A Lesson from Moses' Father-in-Law
Today is Father-in-Law Day! To celebrate father-in-law's everywhere and learn a little bit about leadership, we are going to look at Exodus 18 and the relationship between Moses and his father-in-law, Jethro.
Whether you do have a father-in-law or not, the passage shows a wonderful Biblical relationship and comes with leadership advice that can benefit anyone.
Moses and Jethro had a loving and respectful relationship.
The opening verses of Exodus 18 display the loving and respectful relationship between Jethro and Moses:
“Moses went out to meet his father-in-law and bowed down and kissed him. And they asked each other of their welfare and went into the tent. Then Moses told his father-in-law all that the Lord had done to Pharaoh and to the Egyptians for Israel’s sake… and how the Lord had delivered them…Jethro rejoiced for all the good that the Lord had done to Israel.” (Exodus 18:7-9, English Standard Version)
Bowing showed humility and honor to Jethro. The kisses are a part of family affection and show that Moses welcomed him as family. Both greetings hold respect and love for Jethro in the highest regard.
Their conversation on welfare suggests that their relationship was balanced and that they cared for each other. The care they showed each other goes beyond conversation and becomes fellowship and celebration.
They rejoiced together: they celebrated God’s mercies during the times of hardship under Egyptian rule and now in the wilderness.
This shows us how we should greet our father-in-law’s, and how we should honor and fellowship with them.
Jethro’s leadership advice was meant to benefit both Moses and the Israelites.
Later in the passage, Jethro showed respect toward Moses as a leader when he asked Moses about how he judges – or leads – the people. Their relationship paved the way for leadership advice.
Moses had the task of judging the people, which was an all-day affair. Jethro asks him about it in verse 14. When Moses answers him, Jethro kindly confronts him.
“What you are doing is not good. You and the people with you will certainly wear yourselves out, for the thing is too heavy for you. You are not able to do it alone.” (Exodus 18:17-18, ESV)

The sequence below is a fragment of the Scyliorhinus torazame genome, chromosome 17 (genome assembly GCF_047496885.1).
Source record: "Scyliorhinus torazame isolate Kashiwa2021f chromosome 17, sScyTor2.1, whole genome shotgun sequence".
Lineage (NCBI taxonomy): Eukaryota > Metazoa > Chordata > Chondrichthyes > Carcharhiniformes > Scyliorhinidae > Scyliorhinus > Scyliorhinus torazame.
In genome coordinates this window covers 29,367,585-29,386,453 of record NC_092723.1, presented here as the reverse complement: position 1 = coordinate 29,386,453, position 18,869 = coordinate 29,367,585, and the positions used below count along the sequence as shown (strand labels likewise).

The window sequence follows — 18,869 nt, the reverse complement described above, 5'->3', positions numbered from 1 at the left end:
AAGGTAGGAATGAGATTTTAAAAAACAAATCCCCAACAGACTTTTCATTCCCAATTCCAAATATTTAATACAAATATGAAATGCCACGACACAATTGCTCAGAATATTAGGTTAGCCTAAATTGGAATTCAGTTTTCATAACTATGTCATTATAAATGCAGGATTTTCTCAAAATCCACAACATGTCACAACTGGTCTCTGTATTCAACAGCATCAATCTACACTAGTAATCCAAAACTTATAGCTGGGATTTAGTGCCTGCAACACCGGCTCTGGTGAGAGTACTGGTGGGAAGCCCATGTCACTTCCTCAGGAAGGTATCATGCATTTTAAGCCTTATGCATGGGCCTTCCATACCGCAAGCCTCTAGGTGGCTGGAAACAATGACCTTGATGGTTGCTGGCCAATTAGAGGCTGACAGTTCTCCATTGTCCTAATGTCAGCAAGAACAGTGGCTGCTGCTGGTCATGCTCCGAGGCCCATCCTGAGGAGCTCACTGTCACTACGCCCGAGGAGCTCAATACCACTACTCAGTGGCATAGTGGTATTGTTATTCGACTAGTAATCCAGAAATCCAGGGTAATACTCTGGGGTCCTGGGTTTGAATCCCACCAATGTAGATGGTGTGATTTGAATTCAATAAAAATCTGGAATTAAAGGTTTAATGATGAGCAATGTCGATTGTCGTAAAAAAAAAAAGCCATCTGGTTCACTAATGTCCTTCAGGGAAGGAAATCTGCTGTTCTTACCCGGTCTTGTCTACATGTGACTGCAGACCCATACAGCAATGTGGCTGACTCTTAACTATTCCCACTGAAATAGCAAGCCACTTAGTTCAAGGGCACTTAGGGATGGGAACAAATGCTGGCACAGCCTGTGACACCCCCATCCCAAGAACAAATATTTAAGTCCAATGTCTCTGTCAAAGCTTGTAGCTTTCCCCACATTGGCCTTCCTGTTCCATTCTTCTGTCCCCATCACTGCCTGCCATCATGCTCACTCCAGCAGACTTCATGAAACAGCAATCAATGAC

Jethro’s advice is about delegation, but he does not say Moses is doing a bad job. Jethro’s advice looks to Moses’ personal care and for the wellbeing of Israel. Jethro explains the steps and the qualifications for the men. Exodus 18:21-23 instructs Moses about the structure, but it can also give us insight into delegation so that important responsibilities can be prioritized.
Moses peacefully listened and obeyed. Jethro stayed only as long as necessary.
Moses does not retaliate against Jethro. He takes the advice to heart and “listened to the voice of his father-in-law and did all that he said. He chose able men, they judged, and then Moses let his father-in-law depart, and he went away to his own country.” (Exodus 18:24-27, ESV)
Jethro was there to help out as needed but was able to depart to his own country of Midian after he knew Moses was well established.
Their obedience again shows their respect for each other. Moses respected Jethro by obeying him and Jethro respected Moses by leaving when the time came. He did not overstep boundaries – he advised and then he departed.
Jethro’s actions here model how someone offering counsel or leadership advice does not need to become controlling.
What does this mean for us?
Respectful and loving relationships can be accomplished with anyone, including father-in-laws.
We can model humility and respect from Moses and Jethro’s relationship. We can also learn from Jethro’s advice on delegation. Delegation looks different depending on the situation, but it is clear from the passage that our way of doing things might not be the best way! After all, Moses was leading the way he thought was best, but was able to change based on Jethro’s advice.
Regardless of our “father-in-law status,” we can still love and honor the godly relationships and their counsel.
Cheers to all the father-in-law’s out there!